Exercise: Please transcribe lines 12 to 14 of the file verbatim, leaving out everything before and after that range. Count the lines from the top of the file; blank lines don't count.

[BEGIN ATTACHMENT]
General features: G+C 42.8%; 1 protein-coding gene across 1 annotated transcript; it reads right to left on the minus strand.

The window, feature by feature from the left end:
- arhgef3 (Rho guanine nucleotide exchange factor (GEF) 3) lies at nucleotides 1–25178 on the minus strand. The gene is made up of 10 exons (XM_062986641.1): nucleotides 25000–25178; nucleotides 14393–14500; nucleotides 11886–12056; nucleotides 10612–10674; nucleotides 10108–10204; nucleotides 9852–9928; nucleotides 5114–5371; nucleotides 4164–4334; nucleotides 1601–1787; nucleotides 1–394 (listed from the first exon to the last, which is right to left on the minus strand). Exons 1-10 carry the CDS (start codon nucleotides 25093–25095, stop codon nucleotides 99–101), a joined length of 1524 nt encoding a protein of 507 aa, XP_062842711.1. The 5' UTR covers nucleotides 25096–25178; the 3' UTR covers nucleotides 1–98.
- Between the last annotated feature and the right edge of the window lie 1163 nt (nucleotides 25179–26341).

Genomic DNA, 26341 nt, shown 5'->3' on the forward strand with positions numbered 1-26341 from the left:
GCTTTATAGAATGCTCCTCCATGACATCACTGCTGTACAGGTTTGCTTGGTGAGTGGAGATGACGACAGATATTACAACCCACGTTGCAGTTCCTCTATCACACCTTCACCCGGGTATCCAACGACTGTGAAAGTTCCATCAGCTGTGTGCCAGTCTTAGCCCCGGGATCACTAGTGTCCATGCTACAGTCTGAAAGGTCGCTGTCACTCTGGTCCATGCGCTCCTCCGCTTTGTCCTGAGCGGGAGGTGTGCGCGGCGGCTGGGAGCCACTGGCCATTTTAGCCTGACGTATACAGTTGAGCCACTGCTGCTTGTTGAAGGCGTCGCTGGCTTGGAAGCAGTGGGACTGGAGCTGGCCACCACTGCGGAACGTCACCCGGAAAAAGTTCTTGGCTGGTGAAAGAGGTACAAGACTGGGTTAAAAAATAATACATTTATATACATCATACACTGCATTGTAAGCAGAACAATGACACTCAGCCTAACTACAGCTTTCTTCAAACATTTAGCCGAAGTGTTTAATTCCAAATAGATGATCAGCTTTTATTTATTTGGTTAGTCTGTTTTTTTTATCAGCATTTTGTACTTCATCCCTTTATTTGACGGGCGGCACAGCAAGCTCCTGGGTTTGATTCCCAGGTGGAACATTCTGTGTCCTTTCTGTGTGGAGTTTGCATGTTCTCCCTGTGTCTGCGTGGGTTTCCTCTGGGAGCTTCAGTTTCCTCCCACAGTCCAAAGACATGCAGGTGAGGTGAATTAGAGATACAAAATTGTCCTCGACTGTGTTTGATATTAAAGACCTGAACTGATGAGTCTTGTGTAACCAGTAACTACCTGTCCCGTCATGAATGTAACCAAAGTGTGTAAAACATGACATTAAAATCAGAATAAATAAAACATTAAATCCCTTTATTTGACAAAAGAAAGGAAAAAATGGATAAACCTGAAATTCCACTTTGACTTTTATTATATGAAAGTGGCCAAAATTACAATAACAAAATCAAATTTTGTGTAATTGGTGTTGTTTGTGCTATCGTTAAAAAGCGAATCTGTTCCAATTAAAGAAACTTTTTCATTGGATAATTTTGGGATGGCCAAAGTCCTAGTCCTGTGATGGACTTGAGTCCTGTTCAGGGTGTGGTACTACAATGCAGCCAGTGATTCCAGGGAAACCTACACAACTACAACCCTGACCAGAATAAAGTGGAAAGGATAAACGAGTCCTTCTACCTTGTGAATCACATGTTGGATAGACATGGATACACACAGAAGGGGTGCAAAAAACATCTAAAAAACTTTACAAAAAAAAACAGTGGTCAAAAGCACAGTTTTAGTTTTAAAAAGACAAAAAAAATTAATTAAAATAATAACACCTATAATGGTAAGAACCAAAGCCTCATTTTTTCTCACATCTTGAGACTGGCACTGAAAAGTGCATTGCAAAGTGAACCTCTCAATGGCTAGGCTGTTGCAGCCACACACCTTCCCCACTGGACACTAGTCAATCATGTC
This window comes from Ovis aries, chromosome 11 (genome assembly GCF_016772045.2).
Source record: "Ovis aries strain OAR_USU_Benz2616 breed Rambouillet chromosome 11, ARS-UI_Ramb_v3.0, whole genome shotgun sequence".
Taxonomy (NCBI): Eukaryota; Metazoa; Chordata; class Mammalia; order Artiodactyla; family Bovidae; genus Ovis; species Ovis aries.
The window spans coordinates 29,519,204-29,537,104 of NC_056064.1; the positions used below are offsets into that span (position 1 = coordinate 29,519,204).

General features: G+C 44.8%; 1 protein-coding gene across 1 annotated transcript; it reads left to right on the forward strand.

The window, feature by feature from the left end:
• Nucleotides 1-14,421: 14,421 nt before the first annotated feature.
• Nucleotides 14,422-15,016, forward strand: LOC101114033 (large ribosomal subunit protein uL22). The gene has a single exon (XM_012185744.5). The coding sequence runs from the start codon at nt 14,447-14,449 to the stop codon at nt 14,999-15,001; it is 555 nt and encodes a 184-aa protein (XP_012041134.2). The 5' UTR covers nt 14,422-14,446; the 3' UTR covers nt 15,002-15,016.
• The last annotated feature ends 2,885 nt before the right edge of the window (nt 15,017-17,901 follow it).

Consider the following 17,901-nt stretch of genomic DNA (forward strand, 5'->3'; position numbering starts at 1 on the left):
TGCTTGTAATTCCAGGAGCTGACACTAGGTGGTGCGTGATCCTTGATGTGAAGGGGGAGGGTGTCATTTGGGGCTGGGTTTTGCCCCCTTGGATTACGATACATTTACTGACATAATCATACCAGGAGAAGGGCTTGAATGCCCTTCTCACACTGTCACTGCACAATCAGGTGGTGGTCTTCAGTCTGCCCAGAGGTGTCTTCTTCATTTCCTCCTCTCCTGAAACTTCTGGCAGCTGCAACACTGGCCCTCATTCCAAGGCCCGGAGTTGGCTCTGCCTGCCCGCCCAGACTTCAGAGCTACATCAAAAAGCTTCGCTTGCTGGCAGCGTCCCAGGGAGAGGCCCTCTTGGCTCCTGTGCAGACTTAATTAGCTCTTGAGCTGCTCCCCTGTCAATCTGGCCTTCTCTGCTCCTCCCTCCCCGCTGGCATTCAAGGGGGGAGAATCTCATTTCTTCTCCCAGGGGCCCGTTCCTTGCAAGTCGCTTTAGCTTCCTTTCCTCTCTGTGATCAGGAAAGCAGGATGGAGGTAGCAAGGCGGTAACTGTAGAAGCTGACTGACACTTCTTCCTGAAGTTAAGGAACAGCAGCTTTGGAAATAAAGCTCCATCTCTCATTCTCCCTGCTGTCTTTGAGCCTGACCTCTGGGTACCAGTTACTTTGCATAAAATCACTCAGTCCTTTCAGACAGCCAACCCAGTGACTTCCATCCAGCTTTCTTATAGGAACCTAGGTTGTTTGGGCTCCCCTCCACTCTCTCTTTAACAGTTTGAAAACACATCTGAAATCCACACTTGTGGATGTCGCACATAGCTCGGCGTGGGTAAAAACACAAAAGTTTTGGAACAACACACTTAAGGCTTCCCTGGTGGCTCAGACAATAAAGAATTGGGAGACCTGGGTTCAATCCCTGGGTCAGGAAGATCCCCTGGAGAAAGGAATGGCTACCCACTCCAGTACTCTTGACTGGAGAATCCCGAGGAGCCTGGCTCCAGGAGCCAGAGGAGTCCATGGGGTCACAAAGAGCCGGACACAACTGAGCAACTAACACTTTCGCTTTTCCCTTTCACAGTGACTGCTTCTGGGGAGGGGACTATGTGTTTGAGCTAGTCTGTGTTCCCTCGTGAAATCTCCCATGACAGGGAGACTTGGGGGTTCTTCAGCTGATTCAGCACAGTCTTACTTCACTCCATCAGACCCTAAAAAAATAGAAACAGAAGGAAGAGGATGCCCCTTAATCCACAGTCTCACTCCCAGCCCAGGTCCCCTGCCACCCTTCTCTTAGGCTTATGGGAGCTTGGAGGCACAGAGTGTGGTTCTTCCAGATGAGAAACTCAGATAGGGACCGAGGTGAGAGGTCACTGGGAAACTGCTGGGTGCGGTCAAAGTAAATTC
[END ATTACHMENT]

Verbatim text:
The window, feature by feature from the left end:
• Nucleotides 1-14,421: 14,421 nt before the first annotated feature.
• Nucleotides 14,422-15,016, forward strand: LOC101114033 (large ribosomal subunit protein uL22). The gene has a single exon (XM_012185744.5). The coding sequence runs from the start codon at nt 14,447-14,449 to the stop codon at nt 14,999-15,001; it is 555 nt and encodes a 184-aa protein (XP_012041134.2). The 5' UTR covers nt 14,422-14,446; the 3' UTR covers nt 15,002-15,016.